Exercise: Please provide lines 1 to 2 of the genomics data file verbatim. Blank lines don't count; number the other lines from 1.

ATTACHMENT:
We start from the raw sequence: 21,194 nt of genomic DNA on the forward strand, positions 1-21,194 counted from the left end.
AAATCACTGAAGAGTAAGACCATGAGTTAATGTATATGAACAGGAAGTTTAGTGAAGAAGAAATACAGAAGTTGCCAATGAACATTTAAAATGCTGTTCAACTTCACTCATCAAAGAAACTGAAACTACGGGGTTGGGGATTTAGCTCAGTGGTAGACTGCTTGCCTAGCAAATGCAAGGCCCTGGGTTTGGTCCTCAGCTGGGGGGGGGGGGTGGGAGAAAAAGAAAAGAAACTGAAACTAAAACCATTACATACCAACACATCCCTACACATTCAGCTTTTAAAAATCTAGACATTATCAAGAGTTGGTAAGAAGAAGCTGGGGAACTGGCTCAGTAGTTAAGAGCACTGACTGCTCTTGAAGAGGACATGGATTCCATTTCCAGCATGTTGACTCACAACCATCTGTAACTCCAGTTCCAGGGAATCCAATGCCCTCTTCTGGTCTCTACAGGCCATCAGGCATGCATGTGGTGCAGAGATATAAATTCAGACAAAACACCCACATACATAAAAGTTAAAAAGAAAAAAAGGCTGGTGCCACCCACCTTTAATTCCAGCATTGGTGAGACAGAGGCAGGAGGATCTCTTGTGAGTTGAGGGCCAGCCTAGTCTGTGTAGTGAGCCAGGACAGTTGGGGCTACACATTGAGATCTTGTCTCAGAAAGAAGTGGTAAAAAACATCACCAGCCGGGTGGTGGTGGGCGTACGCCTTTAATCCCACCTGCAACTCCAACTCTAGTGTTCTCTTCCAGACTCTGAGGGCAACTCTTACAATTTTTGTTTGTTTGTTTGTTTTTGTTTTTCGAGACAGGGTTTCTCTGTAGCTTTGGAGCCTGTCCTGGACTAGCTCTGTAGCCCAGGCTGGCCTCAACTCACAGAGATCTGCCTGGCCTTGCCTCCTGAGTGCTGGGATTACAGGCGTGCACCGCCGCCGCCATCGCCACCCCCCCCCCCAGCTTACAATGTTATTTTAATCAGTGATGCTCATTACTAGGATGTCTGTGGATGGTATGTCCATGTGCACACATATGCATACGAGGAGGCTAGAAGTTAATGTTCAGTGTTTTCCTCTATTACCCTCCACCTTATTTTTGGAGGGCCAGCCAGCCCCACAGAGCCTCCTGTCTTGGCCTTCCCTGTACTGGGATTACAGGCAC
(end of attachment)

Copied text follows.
We start from the raw sequence: 21,194 nt of genomic DNA on the forward strand, positions 1-21,194 counted from the left end.
AAATCACTGAAGAGTAAGACCATGAGTTAATGTATATGAACAGGAAGTTTAGTGAAGAAGAAATACAGAAGTTGCCAATGAACATTTAAAATGCTGTTCAACTTCACTCATCAAAGAAACTGAAACTACGGGGTTGGGGATTTAGCTCAGTGGTAGACTGCTTGCCTAGCAAATGCAAGGCCCTGGGTTTGGTCCTCAGCTGGGGGGGGGGGGTGGGAGAAAAAGAAAAGAAACTGAAACTAAAACCATTACATACCAACACATCCCTACACATTCAGCTTTTAAAAATCTAGACATTATCAAGAGTTGGTAAGAAGAAGCTGGGGAACTGGCTCAGTAGTTAAGAGCACTGACTGCTCTTGAAGAGGACATGGATTCCATTTCCAGCATGTTGACTCACAACCATCTGTAACTCCAGTTCCAGGGAATCCAATGCCCTCTTCTGGTCTCTACAGGCCATCAGGCATGCATGTGGTGCAGAGATATAAATTCAGACAAAACACCCACATACATAAAAGTTAAAAAGAAAAAAAGGCTGGTGCCACCCACCTTTAATTCCAGCATTGGTGAGACAGAGGCAGGAGGATCTCTTGTGAGTTGAGGGCCAGCCTAGTCTGTGTAGTGAGCCAGGACAGTTGGGGCTACACATTGAGATCTTGTCTCAGAAAGAAGTGGTAAAAAACATCACCAGCCGGGTGGTGGTGGGCGTACGCCTTTAATCCCACCTGCAACTCCAACTCTAGTGTTCTCTTCCAGACTCTGAGGGCAACTCTTACAATTTTTGTTTGTTTGTTTGTTTTTGTTTTTCGAGACAGGGTTTCTCTGTAGCTTTGGAGCCTGTCCTGGACTAGCTCTGTAGCCCAGGCTGGCCTCAACTCACAGAGATCTGCCTGGCCTTGCCTCCTGAGTGCTGGGATTACAGGCGTGCACCGCCGCCGCCATCGCCACCCCCCCCCCCAGCTTACAATGTTATTTTAATCAGTGATGCTCATTACTAGGATGTCTGTGGATGGTATGTCCATGTGCACACATATGCATACGAGGAGGCTAGAAGTTAATGTTCAGTGTTTTCCTCTATTACCCTCCACCTTATTTTTGGAGGGCCAGCCAGCCCCACAGAGCCTCCTGTCTTGGCCTTCCCTGTACTGGGATTACAGGCAC